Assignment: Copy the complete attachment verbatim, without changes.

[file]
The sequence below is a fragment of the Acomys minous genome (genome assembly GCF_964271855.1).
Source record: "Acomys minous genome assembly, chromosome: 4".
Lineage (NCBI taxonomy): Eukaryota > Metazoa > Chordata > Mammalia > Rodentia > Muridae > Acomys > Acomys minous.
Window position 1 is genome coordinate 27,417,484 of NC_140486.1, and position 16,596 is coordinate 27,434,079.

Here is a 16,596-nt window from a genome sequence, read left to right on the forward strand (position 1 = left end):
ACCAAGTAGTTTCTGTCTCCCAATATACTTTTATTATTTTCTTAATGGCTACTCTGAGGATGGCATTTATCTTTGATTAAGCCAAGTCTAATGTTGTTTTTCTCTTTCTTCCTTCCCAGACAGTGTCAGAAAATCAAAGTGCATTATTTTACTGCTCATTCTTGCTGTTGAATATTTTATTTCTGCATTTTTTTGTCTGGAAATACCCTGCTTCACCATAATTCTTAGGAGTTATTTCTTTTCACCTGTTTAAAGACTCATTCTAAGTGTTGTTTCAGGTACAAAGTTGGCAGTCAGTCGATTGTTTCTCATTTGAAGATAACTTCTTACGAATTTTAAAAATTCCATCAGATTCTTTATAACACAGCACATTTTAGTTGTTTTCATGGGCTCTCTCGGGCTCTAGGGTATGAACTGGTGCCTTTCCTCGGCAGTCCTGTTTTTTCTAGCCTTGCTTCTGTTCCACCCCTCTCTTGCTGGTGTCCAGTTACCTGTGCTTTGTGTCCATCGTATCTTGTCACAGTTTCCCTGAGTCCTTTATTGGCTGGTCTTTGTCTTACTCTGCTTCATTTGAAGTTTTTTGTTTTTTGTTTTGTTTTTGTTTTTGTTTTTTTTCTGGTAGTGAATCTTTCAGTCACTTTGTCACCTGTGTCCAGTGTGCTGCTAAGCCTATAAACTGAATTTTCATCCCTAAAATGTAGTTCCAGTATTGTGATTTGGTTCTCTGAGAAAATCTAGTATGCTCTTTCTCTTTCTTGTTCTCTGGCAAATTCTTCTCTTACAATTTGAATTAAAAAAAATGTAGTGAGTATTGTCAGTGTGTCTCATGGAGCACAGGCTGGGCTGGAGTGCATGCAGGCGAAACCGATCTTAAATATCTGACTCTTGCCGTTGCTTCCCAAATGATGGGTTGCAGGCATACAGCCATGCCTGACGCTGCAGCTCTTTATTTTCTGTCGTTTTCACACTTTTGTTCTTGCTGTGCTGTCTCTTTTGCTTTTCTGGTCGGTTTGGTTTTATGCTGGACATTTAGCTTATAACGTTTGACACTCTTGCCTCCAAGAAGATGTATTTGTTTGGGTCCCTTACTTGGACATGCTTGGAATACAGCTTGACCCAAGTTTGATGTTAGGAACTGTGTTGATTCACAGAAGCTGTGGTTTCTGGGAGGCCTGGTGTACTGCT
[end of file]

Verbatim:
The sequence below is a fragment of the Acomys minous genome (genome assembly GCF_964271855.1).
Source record: "Acomys minous genome assembly, chromosome: 4".
Lineage (NCBI taxonomy): Eukaryota > Metazoa > Chordata > Mammalia > Rodentia > Muridae > Acomys > Acomys minous.
Window position 1 is genome coordinate 27,417,484 of NC_140486.1, and position 16,596 is coordinate 27,434,079.

Here is a 16,596-nt window from a genome sequence, read left to right on the forward strand (position 1 = left end):
ACCAAGTAGTTTCTGTCTCCCAATATACTTTTATTATTTTCTTAATGGCTACTCTGAGGATGGCATTTATCTTTGATTAAGCCAAGTCTAATGTTGTTTTTCTCTTTCTTCCTTCCCAGACAGTGTCAGAAAATCAAAGTGCATTATTTTACTGCTCATTCTTGCTGTTGAATATTTTATTTCTGCATTTTTTTGTCTGGAAATACCCTGCTTCACCATAATTCTTAGGAGTTATTTCTTTTCACCTGTTTAAAGACTCATTCTAAGTGTTGTTTCAGGTACAAAGTTGGCAGTCAGTCGATTGTTTCTCATTTGAAGATAACTTCTTACGAATTTTAAAAATTCCATCAGATTCTTTATAACACAGCACATTTTAGTTGTTTTCATGGGCTCTCTCGGGCTCTAGGGTATGAACTGGTGCCTTTCCTCGGCAGTCCTGTTTTTTCTAGCCTTGCTTCTGTTCCACCCCTCTCTTGCTGGTGTCCAGTTACCTGTGCTTTGTGTCCATCGTATCTTGTCACAGTTTCCCTGAGTCCTTTATTGGCTGGTCTTTGTCTTACTCTGCTTCATTTGAAGTTTTTTGTTTTTTGTTTTGTTTTTGTTTTTGTTTTTTTTCTGGTAGTGAATCTTTCAGTCACTTTGTCACCTGTGTCCAGTGTGCTGCTAAGCCTATAAACTGAATTTTCATCCCTAAAATGTAGTTCCAGTATTGTGATTTGGTTCTCTGAGAAAATCTAGTATGCTCTTTCTCTTTCTTGTTCTCTGGCAAATTCTTCTCTTACAATTTGAATTAAAAAAAATGTAGTGAGTATTGTCAGTGTGTCTCATGGAGCACAGGCTGGGCTGGAGTGCATGCAGGCGAAACCGATCTTAAATATCTGACTCTTGCCGTTGCTTCCCAAATGATGGGTTGCAGGCATACAGCCATGCCTGACGCTGCAGCTCTTTATTTTCTGTCGTTTTCACACTTTTGTTCTTGCTGTGCTGTCTCTTTTGCTTTTCTGGTCGGTTTGGTTTTATGCTGGACATTTAGCTTATAACGTTTGACACTCTTGCCTCCAAGAAGATGTATTTGTTTGGGTCCCTTACTTGGACATGCTTGGAATACAGCTTGACCCAAGTTTGATGTTAGGAACTGTGTTGATTCACAGAAGCTGTGGTTTCTGGGAGGCCTGGTGTACTGCT